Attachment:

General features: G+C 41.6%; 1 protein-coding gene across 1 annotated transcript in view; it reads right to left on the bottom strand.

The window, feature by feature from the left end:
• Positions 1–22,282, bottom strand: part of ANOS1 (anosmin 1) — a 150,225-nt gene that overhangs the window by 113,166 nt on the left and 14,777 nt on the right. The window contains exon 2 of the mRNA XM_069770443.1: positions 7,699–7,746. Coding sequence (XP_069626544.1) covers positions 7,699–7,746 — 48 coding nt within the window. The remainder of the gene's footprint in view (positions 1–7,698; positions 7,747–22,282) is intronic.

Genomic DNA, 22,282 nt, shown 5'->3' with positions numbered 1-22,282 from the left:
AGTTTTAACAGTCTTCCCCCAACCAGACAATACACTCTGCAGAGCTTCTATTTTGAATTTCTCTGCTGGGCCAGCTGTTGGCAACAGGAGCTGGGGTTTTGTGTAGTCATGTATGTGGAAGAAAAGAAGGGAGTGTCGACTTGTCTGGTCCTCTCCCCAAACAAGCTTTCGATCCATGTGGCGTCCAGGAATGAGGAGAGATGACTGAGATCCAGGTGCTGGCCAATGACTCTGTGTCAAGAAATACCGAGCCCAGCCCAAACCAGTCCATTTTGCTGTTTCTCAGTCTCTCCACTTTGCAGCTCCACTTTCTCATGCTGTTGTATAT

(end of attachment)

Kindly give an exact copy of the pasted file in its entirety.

General features: G+C 41.6%; 1 protein-coding gene across 1 annotated transcript in view; it reads right to left on the bottom strand.

The window, feature by feature from the left end:
• Positions 1–22,282, bottom strand: part of ANOS1 (anosmin 1) — a 150,225-nt gene that overhangs the window by 113,166 nt on the left and 14,777 nt on the right. The window contains exon 2 of the mRNA XM_069770443.1: positions 7,699–7,746. Coding sequence (XP_069626544.1) covers positions 7,699–7,746 — 48 coding nt within the window. The remainder of the gene's footprint in view (positions 1–7,698; positions 7,747–22,282) is intronic.

Genomic DNA, 22,282 nt, shown 5'->3' with positions numbered 1-22,282 from the left:
AGTTTTAACAGTCTTCCCCCAACCAGACAATACACTCTGCAGAGCTTCTATTTTGAATTTCTCTGCTGGGCCAGCTGTTGGCAACAGGAGCTGGGGTTTTGTGTAGTCATGTATGTGGAAGAAAAGAAGGGAGTGTCGACTTGTCTGGTCCTCTCCCCAAACAAGCTTTCGATCCATGTGGCGTCCAGGAATGAGGAGAGATGACTGAGATCCAGGTGCTGGCCAATGACTCTGTGTCAAGAAATACCGAGCCCAGCCCAAACCAGTCCATTTTGCTGTTTCTCAGTCTCTCCACTTTGCAGCTCCACTTTCTCATGCTGTTGTATAT